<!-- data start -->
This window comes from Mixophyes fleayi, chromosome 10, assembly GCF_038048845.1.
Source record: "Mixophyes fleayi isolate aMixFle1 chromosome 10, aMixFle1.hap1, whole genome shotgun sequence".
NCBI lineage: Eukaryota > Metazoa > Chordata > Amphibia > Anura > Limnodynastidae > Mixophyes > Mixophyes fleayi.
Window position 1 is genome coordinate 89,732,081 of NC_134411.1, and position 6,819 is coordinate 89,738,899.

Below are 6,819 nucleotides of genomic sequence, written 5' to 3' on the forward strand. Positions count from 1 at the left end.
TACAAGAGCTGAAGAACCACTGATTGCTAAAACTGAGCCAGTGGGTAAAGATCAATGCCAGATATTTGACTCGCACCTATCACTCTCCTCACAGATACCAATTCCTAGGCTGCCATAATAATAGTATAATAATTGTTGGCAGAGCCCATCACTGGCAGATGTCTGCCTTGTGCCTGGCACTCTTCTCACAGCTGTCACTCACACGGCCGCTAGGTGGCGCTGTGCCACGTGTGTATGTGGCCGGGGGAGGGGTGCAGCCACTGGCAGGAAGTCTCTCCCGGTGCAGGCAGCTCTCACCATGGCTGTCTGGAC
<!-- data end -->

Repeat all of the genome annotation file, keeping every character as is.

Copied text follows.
This window comes from Mixophyes fleayi, chromosome 10, assembly GCF_038048845.1.
Source record: "Mixophyes fleayi isolate aMixFle1 chromosome 10, aMixFle1.hap1, whole genome shotgun sequence".
NCBI lineage: Eukaryota > Metazoa > Chordata > Amphibia > Anura > Limnodynastidae > Mixophyes > Mixophyes fleayi.
Window position 1 is genome coordinate 89,732,081 of NC_134411.1, and position 6,819 is coordinate 89,738,899.

Below are 6,819 nucleotides of genomic sequence, written 5' to 3' on the forward strand. Positions count from 1 at the left end.
TACAAGAGCTGAAGAACCACTGATTGCTAAAACTGAGCCAGTGGGTAAAGATCAATGCCAGATATTTGACTCGCACCTATCACTCTCCTCACAGATACCAATTCCTAGGCTGCCATAATAATAGTATAATAATTGTTGGCAGAGCCCATCACTGGCAGATGTCTGCCTTGTGCCTGGCACTCTTCTCACAGCTGTCACTCACACGGCCGCTAGGTGGCGCTGTGCCACGTGTGTATGTGGCCGGGGGAGGGGTGCAGCCACTGGCAGGAAGTCTCTCCCGGTGCAGGCAGCTCTCACCATGGCTGTCTGGAC